One of the most eccentric burger shops in town has done it again. Over the weekend, myBurgerLab began accepting orders made via WhatsApp, connecting its customers in a manner that eventually resulted in an overwhelming response, forcing the company to issue an apology.
Last weekend, co-founder, Chin Renyi shared an announcement on his Facebook page, introducing ordering via WhatsApp for myBurgerLab – with no service charge whatsoever. Just place an order including the pick-up or dine-in location (be it at any of MBL’s three branches), and the time of pick-up – and confirmation of the order will be done in the conversation. It’s simple, fuss-free, and supremely convenient. Best of all, there’s no need to queue!
The eatery famed for its experimenting of different flavours and purveyor of the signature charcoal burger bun is also known for trying out various methods in offering customers more convenient ways of enjoying its burgers. It collaborated with startup, GoGet, to offer runners to purchase its burgers and deliver them to customers’ doorsteps, and also opened a store in Cyberjaya made from empty freight containers.
The experiment with ordering via WhatsApp is a highly interesting one, and mirrors what some startups are offering – though MBL’s version is highly focused. Besides GoGet, which has an app that lets you request someone to do virtually anything for a service fee, there’s also Be Malas, a startup that works the same way as Magic in the US: send a text message to a specified number with a request, and someone on the other end will reply with a quotation to get it done. Obviously, myBurgerLab’s WhatsApp orders is limited to what’s on the menu, but it is a fine example of the company’s philosophy of “beta-testing” new features to offer a better customer experience.
When contacted, Renyi said that the “beta test” offered really good insights into how it can improve its services. Over the weekend, the restaurant saw orders made from the popular messaging platform totalling about 10-20 orders per day. It does not sound like much, but Renyi noted that the orders were mainly substantial ones (totalling between RM50-RM100). This beta phase also helps MBL to gauge how many additional orders it can fulfil using this platform, in addition to the in-store customers. MBL also leverages on the instant messaging platform to provide real-time updates whether their orders can be fulfilled or not. If an order is made when there is a high amount of customers in-store, Renyi and crew would advise the customer to place an order at a later time.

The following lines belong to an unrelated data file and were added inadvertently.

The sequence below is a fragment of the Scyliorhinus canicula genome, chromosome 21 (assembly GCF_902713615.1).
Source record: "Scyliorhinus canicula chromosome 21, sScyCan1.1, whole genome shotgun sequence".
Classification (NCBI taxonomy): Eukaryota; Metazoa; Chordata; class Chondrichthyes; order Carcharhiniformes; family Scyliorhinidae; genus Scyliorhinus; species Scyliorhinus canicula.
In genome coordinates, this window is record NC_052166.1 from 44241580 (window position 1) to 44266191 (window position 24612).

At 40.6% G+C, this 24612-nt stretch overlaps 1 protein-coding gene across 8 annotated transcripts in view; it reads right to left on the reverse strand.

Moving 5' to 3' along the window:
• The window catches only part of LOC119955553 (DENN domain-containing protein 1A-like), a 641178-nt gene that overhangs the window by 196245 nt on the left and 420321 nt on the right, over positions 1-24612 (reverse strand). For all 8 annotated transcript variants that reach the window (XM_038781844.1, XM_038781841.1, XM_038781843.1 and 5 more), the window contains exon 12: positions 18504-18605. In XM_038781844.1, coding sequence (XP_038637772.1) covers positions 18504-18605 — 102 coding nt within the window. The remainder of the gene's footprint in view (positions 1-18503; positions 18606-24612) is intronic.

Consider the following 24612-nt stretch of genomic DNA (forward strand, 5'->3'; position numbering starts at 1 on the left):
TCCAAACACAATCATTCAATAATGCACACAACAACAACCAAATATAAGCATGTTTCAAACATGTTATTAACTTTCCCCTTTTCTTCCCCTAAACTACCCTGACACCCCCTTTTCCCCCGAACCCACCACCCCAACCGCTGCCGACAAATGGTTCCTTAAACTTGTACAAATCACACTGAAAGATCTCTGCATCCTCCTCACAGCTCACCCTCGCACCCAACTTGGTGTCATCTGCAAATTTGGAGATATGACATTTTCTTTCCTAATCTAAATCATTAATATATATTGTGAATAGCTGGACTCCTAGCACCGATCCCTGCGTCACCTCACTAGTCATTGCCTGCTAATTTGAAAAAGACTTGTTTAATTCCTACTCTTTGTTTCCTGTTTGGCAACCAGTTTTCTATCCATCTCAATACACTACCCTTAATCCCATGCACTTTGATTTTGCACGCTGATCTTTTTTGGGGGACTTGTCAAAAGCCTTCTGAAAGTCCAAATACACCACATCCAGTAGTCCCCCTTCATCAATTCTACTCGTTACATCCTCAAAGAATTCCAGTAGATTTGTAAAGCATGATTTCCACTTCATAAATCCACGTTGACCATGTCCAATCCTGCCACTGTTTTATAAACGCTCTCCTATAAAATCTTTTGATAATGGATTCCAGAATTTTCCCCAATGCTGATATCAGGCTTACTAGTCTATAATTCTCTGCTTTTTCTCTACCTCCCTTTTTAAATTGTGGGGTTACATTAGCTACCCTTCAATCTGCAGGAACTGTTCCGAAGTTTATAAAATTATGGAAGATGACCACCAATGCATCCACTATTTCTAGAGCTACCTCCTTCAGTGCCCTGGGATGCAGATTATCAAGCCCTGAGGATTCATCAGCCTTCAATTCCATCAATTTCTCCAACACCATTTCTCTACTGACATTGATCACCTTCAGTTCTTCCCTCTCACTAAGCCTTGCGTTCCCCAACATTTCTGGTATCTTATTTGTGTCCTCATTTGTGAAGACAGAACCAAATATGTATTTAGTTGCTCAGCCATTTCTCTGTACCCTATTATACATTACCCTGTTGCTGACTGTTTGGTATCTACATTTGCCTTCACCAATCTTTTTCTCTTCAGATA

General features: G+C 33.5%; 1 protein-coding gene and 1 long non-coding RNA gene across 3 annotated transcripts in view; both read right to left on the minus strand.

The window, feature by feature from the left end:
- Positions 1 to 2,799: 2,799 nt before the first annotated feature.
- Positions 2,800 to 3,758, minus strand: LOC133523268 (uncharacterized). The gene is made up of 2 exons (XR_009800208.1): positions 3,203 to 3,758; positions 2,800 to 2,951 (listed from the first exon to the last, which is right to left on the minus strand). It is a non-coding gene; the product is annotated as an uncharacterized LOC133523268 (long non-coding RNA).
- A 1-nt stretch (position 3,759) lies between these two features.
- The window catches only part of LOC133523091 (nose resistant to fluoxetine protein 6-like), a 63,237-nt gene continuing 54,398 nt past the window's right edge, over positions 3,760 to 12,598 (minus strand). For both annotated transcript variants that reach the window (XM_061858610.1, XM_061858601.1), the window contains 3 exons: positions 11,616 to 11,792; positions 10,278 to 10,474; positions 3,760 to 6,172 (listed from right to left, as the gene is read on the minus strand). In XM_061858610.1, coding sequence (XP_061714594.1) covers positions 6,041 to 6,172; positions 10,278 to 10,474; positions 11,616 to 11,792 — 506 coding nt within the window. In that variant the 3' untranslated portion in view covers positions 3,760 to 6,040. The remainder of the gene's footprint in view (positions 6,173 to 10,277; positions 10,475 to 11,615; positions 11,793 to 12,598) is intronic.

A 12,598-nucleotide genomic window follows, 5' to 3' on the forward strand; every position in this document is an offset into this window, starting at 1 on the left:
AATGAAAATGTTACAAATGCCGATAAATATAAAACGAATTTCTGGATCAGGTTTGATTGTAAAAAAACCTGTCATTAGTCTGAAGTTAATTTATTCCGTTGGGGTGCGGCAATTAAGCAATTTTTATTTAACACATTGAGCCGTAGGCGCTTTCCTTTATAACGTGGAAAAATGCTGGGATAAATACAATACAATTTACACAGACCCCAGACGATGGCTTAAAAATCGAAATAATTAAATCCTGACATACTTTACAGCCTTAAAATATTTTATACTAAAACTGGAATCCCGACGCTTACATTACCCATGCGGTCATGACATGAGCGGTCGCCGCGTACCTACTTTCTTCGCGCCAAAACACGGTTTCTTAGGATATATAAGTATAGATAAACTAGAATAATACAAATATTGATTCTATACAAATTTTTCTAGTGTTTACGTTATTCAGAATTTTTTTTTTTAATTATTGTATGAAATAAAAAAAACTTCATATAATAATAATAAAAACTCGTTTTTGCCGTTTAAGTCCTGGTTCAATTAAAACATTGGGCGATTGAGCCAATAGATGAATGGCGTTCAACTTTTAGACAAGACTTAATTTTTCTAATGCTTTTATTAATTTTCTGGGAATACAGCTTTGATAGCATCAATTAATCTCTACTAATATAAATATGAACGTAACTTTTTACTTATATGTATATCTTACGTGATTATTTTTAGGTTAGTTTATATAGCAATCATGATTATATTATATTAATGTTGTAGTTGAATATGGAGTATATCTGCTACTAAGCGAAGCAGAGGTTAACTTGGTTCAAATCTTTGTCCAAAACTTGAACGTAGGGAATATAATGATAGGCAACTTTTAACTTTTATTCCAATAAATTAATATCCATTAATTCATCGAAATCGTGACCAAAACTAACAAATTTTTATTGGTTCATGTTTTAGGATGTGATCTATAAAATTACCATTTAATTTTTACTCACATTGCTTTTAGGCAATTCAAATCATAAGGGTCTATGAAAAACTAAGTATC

Last weekend’s exercise was very useful, but it did come with some hiccups. The company issued an apology on its Facebook page after being unable to cope with the overwhelming demand on the day. In classic MBL fashion, the eatery contacted each individual who did not receive “the best customer experience”, and rectified it as best it could.
The beta testing phase will continue at MBL, but only on a small scale; the eatery does not plan to announce this feature on its official Facebook page just yet.